The National Action Alliance for Suicide Prevention on Sept. 10 released a strategy to reduce the number of suicides in the United States.
The release came on World Suicide Prevention Day.
Health and Human Services Secretary Kathleen Sebelius and former Defense Secretary Robert Gates called for a national strategy in September 2010.
The alliance, working with the U.S. Surgeon General and other agencies, then developed a report that details 13 goals and 60 objectives to accomplish over the next 10 years.
Immediate goals include:
• Reduce the number of suicides by integrating suicide prevention into health care policies.
• Encourage the transformation of health care systems to prevent suicide.
• Changing the way the public talks about suicide and suicide prevention.
• Improving the quality of data on suicidal behaviors to develop increasingly effective prevention efforts.
Along with the strategy comes $55.6 million in new grants for national, state, tribal, campus and community suicide prevention programs under the Garrett Lee Smith Memorial Act and the Affordable Care Act.
“Our message today is one of hope,” Sebelius said in a statement from the White House. “The national strategy will bring together the nation’s resources, both public and private, in an organized effort to provide life saving services and improve the ability of individuals, friends and family members to recognize the warning signs of despair and take action to save lives.”
Gordon Smith, the former U.S. senator from Oregon who co-chairs the alliance, said, “By implementing this plan, we will engage diverse sectors of our communities, from health care systems and policy-makers to the media and public. It will take all of our efforts to win this fight against suicide that touches so many American lives.”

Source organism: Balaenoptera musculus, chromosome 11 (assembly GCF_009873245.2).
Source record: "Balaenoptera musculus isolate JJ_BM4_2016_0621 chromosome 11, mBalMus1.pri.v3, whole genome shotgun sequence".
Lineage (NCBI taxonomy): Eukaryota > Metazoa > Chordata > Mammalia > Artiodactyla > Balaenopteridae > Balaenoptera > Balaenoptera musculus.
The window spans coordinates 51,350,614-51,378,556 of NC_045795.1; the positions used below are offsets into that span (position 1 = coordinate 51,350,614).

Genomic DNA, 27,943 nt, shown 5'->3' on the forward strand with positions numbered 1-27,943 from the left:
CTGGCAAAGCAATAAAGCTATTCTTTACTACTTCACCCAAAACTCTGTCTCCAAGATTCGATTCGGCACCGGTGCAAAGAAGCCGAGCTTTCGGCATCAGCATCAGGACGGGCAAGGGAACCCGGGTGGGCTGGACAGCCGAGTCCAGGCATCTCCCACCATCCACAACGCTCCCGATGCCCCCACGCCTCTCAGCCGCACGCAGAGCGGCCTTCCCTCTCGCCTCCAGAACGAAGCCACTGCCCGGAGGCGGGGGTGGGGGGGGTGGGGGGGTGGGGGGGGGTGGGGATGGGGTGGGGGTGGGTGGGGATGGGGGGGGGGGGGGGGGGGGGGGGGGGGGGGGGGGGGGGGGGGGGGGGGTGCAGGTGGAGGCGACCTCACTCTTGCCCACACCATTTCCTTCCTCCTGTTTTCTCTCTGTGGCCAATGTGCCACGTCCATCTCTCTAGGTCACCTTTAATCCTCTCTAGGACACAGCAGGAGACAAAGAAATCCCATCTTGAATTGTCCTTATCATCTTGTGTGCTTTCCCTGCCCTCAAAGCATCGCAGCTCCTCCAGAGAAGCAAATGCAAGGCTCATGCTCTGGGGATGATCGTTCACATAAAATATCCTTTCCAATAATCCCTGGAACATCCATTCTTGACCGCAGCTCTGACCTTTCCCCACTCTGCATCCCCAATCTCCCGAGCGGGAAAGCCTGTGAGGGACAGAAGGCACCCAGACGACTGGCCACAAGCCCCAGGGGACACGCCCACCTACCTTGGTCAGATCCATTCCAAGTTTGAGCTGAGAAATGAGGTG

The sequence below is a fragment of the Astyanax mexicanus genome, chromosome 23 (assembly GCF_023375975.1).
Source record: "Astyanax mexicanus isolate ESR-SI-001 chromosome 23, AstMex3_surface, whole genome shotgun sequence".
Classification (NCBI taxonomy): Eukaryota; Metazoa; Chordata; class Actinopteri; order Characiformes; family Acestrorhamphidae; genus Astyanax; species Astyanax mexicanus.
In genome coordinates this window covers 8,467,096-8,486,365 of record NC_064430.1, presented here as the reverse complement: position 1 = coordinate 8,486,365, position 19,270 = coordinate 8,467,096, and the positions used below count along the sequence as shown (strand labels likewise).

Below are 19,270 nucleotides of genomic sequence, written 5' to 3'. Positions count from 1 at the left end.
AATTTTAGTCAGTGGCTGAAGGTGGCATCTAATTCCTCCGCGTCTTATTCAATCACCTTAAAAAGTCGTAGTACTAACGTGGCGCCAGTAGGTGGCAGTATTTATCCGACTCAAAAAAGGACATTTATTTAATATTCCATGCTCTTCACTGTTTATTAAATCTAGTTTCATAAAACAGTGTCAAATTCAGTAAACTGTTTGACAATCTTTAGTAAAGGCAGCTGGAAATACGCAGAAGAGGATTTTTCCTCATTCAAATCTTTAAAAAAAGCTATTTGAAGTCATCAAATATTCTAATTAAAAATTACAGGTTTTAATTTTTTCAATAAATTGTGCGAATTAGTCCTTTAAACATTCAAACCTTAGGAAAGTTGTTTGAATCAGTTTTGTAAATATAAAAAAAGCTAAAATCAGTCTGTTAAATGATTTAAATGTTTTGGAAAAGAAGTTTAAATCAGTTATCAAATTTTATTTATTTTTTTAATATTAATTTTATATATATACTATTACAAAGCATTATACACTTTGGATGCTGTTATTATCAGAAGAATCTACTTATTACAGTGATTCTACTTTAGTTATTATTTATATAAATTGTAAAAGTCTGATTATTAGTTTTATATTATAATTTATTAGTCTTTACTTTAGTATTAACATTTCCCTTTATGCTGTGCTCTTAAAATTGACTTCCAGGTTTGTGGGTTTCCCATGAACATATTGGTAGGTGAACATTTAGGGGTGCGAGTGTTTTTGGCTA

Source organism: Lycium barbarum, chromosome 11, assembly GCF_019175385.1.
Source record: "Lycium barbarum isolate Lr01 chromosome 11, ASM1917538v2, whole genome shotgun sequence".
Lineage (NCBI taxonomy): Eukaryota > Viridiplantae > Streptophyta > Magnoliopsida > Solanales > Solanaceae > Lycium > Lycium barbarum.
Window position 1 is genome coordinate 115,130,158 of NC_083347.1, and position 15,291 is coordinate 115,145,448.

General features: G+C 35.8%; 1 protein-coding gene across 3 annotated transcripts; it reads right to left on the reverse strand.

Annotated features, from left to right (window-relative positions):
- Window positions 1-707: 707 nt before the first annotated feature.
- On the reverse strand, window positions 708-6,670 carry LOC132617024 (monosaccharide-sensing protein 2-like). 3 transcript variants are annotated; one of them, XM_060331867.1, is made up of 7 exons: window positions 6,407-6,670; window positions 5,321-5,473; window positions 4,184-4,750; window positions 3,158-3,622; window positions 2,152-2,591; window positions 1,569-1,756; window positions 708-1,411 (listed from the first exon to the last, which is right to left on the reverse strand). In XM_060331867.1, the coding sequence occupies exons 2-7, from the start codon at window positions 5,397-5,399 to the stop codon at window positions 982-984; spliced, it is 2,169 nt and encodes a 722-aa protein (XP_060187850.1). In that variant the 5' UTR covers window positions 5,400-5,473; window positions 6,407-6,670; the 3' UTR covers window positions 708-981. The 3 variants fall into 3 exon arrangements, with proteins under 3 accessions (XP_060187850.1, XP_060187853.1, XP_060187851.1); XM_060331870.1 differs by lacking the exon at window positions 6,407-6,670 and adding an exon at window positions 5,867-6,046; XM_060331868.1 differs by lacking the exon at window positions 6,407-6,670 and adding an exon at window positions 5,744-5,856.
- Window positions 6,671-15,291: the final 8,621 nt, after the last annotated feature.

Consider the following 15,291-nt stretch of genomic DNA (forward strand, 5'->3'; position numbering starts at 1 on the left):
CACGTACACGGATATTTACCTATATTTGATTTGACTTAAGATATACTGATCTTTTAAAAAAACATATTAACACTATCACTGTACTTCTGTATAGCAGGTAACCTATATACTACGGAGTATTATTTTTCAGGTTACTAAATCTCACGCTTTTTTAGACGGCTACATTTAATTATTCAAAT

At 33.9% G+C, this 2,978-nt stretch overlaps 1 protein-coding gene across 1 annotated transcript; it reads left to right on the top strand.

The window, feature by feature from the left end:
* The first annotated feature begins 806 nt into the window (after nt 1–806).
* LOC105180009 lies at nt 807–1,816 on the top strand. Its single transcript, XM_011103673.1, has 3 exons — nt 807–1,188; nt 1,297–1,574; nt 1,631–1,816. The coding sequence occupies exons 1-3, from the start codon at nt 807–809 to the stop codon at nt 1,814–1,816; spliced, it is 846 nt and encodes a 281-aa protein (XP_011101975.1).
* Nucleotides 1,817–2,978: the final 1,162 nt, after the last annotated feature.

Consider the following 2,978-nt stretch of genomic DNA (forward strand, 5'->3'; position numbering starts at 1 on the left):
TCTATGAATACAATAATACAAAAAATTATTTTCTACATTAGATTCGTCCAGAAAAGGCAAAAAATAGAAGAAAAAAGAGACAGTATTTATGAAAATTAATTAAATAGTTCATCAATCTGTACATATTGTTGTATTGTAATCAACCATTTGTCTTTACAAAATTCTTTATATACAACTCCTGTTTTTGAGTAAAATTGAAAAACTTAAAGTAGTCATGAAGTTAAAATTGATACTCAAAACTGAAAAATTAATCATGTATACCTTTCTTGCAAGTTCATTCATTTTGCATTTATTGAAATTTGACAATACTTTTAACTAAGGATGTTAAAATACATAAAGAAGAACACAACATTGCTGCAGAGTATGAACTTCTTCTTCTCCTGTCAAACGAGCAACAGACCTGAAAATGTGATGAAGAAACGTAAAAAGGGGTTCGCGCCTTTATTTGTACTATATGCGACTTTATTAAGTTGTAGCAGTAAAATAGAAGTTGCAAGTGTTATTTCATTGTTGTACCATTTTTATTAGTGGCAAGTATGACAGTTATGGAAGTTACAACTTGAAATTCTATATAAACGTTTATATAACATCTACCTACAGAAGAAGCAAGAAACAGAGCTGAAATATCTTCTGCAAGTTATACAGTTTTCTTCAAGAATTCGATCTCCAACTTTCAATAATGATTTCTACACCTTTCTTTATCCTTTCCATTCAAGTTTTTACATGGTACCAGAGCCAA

Army Secretary McHugh, in the news release, focused on suicide in the military community, calling it “one of the most challenging issues we face.
He said, “In the Army, suicide prevention requires soldiers to look out for fellow soldiers. We must foster an environment that encourages people in need to seek help and be supported.”
According to the health department, an average of 100 American deaths each day are due to suicide – more than double the average number of homicides.
The Substance Abuse and Mental Health Services Administration reports that more that 8 million adults in the United States had serious thoughts of suicide within the past 12 months.
If you are concerned about yourself or someone you care about, call the National Suicide Prevention Lifeline 24/7 at 800-273-8255.
To learn more about suicide prevention, visit www.sprc.org.